Ignoratio elenchi

informal fallacy of presenting an argument that fails to address the issue in question

Ignoratio elenchi (also known as irrelevant conclusion or irrelevant thesis) is the informal fallacy of presenting an argument that may in itself be valid, but does not address the issue in question. "Ignoratio elenchi" can be roughly translated by ignorance of refutation, that is, ignorance of what a refutation is; "elenchi" is from the Greek [[Socratic method|έλεγχος]], meaning an argument of disproof or refutation.[1] (Some sources give by ignorance of the issues or even by ignoring the issues as a translation of ignoratio elenchi.)

Aristotle believed that an ignoratio elenchi is a mistake made by a questioner while attempting to falsify a respondent's argument. He called it an ignorance of what makes for a refutation. For Aristotle, ignoratio elenchi amounts to ignorance of logic. In fact, Aristotle goes so far as to say that all logical fallacies can be reduced to what he calls ignoratio elenchi.

Modern use limits this term much more narrowly to the kind of mistake described in the first paragraph above.

Red herring change

Similar to ignoratio elenchi, a red herring is an argument, given in reply, that does not address the original issue. Critically, a red herring is a deliberate attempt to change the subject or divert the argument. The actual problem is eclipsed by the process of re-focusing on something else.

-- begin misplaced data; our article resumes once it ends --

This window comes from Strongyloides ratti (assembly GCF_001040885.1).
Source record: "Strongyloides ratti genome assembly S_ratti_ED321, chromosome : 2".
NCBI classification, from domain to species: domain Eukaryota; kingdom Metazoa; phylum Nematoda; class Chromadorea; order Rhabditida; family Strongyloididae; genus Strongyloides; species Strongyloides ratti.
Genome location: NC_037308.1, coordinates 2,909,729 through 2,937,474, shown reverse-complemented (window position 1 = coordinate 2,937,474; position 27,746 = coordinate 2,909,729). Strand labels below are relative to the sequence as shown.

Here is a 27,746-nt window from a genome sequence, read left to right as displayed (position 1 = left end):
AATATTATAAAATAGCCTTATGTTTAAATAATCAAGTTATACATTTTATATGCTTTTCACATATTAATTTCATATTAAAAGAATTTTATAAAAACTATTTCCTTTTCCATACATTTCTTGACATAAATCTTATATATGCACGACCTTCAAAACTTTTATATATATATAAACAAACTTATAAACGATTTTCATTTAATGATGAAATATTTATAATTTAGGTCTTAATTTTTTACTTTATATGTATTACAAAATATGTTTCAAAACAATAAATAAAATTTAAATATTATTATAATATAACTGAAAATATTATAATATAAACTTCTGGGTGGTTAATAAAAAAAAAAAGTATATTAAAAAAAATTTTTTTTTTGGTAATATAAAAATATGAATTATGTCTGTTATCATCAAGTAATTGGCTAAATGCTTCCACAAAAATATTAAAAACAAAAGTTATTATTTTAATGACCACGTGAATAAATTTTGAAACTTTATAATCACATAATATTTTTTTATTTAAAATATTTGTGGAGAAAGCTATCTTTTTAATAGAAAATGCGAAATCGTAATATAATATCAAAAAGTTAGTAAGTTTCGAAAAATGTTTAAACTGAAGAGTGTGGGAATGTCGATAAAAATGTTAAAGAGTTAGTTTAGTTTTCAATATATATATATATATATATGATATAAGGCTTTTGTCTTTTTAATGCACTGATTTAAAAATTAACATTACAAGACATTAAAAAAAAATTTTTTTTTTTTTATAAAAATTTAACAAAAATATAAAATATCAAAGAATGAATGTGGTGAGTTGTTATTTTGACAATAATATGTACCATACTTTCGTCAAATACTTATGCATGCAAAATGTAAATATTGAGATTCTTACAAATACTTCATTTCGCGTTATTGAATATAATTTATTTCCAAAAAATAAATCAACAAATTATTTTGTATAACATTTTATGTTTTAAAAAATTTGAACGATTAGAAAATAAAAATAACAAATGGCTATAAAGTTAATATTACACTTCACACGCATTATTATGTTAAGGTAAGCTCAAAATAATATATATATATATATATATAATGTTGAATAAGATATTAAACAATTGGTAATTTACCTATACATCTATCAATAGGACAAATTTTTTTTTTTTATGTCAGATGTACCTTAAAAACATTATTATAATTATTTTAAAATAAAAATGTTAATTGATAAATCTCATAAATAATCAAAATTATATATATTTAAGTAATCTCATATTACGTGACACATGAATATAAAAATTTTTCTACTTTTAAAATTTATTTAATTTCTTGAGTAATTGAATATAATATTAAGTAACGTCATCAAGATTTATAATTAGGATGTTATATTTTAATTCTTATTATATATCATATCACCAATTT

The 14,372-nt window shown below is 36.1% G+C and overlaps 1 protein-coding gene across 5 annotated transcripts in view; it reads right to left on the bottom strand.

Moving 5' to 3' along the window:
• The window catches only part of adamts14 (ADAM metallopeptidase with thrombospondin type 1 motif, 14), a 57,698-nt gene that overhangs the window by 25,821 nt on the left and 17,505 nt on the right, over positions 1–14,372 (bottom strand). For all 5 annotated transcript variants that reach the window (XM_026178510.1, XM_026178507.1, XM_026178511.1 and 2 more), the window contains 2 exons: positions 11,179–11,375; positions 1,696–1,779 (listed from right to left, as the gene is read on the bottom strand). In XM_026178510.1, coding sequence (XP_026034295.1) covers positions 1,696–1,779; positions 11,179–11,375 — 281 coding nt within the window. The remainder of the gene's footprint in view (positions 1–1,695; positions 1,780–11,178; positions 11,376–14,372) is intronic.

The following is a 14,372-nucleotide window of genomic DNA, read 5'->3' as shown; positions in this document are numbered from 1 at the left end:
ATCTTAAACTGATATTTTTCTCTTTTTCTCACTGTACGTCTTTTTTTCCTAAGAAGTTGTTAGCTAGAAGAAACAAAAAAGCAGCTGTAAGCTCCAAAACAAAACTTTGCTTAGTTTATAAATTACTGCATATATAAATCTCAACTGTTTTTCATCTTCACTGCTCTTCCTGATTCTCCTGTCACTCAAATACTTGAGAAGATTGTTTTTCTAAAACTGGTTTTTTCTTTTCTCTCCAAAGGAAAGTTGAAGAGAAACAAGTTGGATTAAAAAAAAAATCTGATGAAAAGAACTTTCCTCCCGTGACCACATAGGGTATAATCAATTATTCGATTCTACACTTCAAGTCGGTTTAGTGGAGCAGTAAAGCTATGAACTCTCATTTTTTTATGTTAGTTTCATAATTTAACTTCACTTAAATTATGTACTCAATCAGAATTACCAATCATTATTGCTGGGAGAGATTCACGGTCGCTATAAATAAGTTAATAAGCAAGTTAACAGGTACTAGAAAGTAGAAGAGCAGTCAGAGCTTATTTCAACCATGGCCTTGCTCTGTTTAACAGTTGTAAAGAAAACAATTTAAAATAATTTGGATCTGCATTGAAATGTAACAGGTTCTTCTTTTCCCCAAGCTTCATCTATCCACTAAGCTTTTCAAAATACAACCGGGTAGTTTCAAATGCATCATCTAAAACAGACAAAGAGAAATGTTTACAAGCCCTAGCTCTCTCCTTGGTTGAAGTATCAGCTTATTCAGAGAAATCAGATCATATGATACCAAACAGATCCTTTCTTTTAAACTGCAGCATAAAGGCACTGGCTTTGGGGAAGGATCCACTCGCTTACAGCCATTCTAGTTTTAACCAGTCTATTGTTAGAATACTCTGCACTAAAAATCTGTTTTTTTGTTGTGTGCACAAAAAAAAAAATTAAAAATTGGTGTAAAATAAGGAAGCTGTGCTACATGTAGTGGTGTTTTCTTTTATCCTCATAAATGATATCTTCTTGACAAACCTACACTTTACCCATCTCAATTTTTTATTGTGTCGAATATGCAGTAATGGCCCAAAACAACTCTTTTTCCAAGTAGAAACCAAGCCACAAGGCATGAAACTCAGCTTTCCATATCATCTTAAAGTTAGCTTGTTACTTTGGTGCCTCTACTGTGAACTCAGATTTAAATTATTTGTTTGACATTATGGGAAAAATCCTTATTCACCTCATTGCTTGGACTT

Examples change

Maher: It's arbitrary, isn't it? If you had been born in Pakistan, you wouldn't be believing in Jesus Christ. You would have been told another fairy tale and you would have been believing that.

Scarborough: Well, Bill, that's your opinion.

Whether Maher's argument is his opinion or not is irrelevant and does not address the argument made.

  • "Baseball player Mark McGwire just retired. He's such a nice guy, and he gives a lot of money to all sorts of charities. Clearly, he will end up in the Hall of Fame."

The conclusion is ignoratio elenchi, since friendliness and charity are not the main qualifications for induction into the Hall of Fame.

  • "I should not pay a fine for reckless driving. There are actual dangerous criminals on the street, and the police should be chasing them instead of harassing a decent tax-paying citizen like me."

The existence of worse criminals is a secondary issue which has no bearing on whether the driver deserves a fine for recklessness. If the speaker were deliberately attempting to divert the issue, this would be an example of a red herring. While the argument about how the police should spend their time may have merit, the question of whom the police should prioritize pursuing and the question of what should be done with those the police have caught are separate questions.

  • "The prime minister's tax policies may be popular, but I suspect he had an affair and is paying the woman to keep quiet. The media should investigate that! "

A red herring, the unrelated alleged affair, attempts to change the subject away from the popular policies. However, if the original discussion were of the prime minister's public integrity (encompassing both popularity and conduct), this argument could be perfectly valid. Such as if a politician's election campaign revolved around family values. Then an argument about such an affair would be valid, as it is in direct conflict with a family values platform.

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